No decision will be issued before late June doubtlessly, but today the Supreme Court heard arguments about a clause in the Affordable Care Act (ACA) that reads as limiting health insurance subsidies to those who purchase policies on state-run exchanges. The phrase — “established by the state” — is at the center of the debate in King v. Burwell.

If the court concurs with that interpretation, millions of individuals who purchased policies on will lose their subsidies and could even be required to pay back what they’ve already received, plunging the whole Obamacare world into chaos.

In an 80-minute session, 10 minutes longer than scheduled, the administration and the plaintiffs argued back and forth on the language and whether it is as restrictive as it sounds.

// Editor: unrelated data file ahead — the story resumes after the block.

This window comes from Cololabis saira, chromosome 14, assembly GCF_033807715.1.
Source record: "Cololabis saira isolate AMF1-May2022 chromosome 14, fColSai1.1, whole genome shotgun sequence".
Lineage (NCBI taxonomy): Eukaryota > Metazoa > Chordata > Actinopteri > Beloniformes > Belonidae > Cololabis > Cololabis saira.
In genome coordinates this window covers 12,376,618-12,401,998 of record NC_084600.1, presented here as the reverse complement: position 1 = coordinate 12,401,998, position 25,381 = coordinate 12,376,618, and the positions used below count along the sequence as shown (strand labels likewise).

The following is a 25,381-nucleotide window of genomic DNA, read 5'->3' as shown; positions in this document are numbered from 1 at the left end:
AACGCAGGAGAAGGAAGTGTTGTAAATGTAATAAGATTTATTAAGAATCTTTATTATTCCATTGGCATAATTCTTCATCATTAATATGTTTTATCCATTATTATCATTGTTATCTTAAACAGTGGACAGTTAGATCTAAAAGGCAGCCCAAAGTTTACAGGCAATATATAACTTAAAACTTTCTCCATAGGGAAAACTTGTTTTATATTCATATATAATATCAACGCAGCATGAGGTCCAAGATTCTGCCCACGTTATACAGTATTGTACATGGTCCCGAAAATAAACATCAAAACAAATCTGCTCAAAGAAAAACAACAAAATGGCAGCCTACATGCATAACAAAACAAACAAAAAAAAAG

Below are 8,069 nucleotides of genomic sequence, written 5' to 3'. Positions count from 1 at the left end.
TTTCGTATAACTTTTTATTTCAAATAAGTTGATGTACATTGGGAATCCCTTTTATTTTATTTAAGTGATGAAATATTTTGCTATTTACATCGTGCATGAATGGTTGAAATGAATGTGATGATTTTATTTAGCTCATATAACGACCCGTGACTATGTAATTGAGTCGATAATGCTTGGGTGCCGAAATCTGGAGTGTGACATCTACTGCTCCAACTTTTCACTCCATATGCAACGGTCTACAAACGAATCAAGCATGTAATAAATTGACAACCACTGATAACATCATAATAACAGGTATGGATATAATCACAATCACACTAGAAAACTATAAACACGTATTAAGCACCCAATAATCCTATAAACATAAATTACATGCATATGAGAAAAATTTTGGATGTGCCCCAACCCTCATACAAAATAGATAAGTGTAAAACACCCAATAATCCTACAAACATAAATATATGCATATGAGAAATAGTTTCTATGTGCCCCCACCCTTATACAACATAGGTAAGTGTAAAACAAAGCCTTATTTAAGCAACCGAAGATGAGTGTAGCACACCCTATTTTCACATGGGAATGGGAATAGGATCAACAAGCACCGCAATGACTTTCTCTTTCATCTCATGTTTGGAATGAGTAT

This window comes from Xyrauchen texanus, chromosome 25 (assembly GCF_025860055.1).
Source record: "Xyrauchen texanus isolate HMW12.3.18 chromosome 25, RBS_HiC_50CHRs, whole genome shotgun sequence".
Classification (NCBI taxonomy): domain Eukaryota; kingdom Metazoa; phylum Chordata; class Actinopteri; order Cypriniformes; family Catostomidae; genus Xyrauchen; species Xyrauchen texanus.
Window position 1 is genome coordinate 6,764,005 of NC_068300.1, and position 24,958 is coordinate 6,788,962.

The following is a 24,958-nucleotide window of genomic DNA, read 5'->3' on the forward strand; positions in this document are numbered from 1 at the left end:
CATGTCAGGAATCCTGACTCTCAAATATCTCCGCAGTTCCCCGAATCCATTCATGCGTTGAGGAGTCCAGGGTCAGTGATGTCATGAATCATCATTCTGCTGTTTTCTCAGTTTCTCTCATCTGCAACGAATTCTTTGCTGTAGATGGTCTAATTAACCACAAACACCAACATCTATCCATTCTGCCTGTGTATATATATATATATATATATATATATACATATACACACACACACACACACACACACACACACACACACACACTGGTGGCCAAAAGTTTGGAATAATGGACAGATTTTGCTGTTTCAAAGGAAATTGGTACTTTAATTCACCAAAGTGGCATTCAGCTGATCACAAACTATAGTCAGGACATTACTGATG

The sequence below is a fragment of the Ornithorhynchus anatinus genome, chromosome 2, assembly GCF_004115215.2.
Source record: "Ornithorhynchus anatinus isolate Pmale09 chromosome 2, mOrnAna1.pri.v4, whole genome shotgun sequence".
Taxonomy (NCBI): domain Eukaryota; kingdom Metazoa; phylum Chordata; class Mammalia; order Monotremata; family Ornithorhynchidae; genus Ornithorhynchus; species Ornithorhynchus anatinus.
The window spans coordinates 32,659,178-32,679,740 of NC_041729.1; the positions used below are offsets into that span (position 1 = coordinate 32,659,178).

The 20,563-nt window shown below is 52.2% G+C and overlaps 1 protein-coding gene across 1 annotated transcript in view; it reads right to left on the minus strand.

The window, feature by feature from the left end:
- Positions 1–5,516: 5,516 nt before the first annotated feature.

The four liberal justices clearly voiced the opinion that the phrase does not limit health care subsidies. “We don’t look at four words,” Justice Elena Kagan said. “We look at the whole text.”

Chief Justice John Roberts was virtually silent the whole time. (Remember that it was his almost uncharacteristic split from the conservative block that allowed Obamacare to proceed in the first place.)

Justice Anthony Kennedy, who previously sided with the conservatives on the ACA, found trouble with both sides of the argument, judging by his line of questioning and comments.

Justice Samuel A. Alito, who clearly favors a strict interpretation of the wording, said the court might delay the implementation date of its decision to give both the states and the federal government time to find alternatives or solutions.

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